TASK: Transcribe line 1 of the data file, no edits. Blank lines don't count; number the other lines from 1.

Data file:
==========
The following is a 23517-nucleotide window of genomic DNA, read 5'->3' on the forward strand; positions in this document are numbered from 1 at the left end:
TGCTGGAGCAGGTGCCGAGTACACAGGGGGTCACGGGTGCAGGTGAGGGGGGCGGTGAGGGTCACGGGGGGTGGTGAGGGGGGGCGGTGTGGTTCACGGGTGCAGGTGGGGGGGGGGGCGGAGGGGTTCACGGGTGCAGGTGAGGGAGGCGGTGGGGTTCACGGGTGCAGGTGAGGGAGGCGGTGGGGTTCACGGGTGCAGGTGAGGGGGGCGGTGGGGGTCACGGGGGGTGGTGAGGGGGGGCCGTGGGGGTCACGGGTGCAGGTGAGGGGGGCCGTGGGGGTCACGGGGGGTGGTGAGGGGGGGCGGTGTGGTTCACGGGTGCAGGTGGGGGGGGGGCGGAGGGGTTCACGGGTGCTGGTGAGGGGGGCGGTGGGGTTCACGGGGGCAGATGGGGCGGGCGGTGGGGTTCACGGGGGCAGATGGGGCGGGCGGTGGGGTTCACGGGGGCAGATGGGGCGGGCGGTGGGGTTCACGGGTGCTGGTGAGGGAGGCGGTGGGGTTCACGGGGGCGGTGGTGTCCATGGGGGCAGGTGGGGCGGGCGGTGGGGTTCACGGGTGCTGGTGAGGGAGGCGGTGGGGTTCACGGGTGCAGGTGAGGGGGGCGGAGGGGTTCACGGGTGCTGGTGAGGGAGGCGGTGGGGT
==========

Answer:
The following is a 23517-nucleotide window of genomic DNA, read 5'->3' on the forward strand; positions in this document are numbered from 1 at the left end: